One area where I’ve taken exception to their aggrandizement, however, was in where to get a good bagel. Having lived in New York City, naturally I knew all along where the best bagels could be found. The Big Apple, where else? In fact, I didn’t know that bagels even existed in other cities. It just doesn’t get as iconic as the New York bagel. Period.
One day I was chatting with AM and she informed me that Montreal bagels were better. What? Get real, what could Montreal possibly know about a bagel? Who in their right mind could possibly say such a thing? New York always struck me as the kosher food capital of North America. I refused to even consider such a comment.
Well, as luck would have it, this past weekend when we were in Montreal, we had a chance to find out for ourselves. Mom went online and did a little research, and found out that there are two bagel houses in Montreal that vie for the crown of best bagel, and they were both within walking distance of each other. We headed out on a beautiful morning and chose to walk over there.
Now I didn’t realize it (in retrospect, it makes perfect sense), but Montreal has a Jewish enclave, and it was here that we found the bagel shops. It was actually a long walk, but a nice one, and we got to really see parts of Montreal that we probably would never had seen had we taken public transportation. Plus, it was like being in New York. You’re just never going to see large groups of Hasidic Jewish people like you do in the big cities.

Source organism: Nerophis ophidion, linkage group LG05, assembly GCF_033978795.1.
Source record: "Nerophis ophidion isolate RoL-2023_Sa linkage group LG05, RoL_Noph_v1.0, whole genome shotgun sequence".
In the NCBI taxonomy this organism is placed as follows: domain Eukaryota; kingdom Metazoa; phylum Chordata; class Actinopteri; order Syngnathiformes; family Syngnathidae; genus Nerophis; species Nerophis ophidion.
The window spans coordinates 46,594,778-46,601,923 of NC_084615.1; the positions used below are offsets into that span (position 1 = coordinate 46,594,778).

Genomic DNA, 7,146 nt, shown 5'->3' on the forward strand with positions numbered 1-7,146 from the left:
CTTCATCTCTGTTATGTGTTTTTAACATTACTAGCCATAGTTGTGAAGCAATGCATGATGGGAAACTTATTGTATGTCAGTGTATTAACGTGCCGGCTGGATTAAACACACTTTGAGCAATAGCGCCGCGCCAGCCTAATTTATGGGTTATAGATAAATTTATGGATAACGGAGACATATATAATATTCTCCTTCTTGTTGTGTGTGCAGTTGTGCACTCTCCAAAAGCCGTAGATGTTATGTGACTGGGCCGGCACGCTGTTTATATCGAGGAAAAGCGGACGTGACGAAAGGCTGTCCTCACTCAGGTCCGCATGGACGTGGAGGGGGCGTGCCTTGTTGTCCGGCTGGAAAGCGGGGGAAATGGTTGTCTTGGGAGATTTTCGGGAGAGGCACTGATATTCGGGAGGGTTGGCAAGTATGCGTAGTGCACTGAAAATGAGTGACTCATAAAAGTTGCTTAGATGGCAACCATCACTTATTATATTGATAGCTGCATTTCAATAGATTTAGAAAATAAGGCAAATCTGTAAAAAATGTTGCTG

To make a long story short, we tried both bagel shops, and as outrageous as it may sound, I did sort of like them better than New York bagels (sacre coeur!). The Montreal bagels were smaller and not as bready, and they did have a slight sweetness that allowed them to stand on their own without cream cheese. The were crispy on the outside and chewy on the inside, though not as chewy as New York bagels because they had less bread. Somehow, the flavor of the Montreal bagel was really nice, though New Yorkers would scoff at the flavor. The sesame bagel in particular was outstanding, while the multi-grain bagels were a little bit dry and like cardboard.
In comparing the two shops, they were both excellent, but I have to say, I rather liked the second one, Fairmont Bagel, a little better. The sesame bagel from there was fabulous, just the right amount of crisp and chew. This was a hard choice because I liked the first shop, St-Viateur Bagel, better. They had a nice vibe (both shops had great customer service), and the woman running the show was so nice, she even gave A&N t-shirts, which was so cool. She said the kids were so polite and nice, so she gave them a souvenir. How cool is that?
Both shops were good for entertainment value, because they make the bagels right there in front of you, and they don’t mind if you take pictures. What amazes me is that they hand roll every single bagel, and they must make thousands of them a day. I’ve made bagels by punching a hole through the dough, but they literally hand roll the strips and then attach them into rings. It’s a lot of work. I thought dumplings were tough, these guys are hardcore.
It was, to say the least, a really cool cultural and city experience, and the next time I see one of the Ms, I’ll be sure to tell them that I agree with them. Montreal bagels just might be a little better, but just a little. Vindication is sweet, is it not?
Until the next time, thanks for reading, and thanks to RIC for the pics.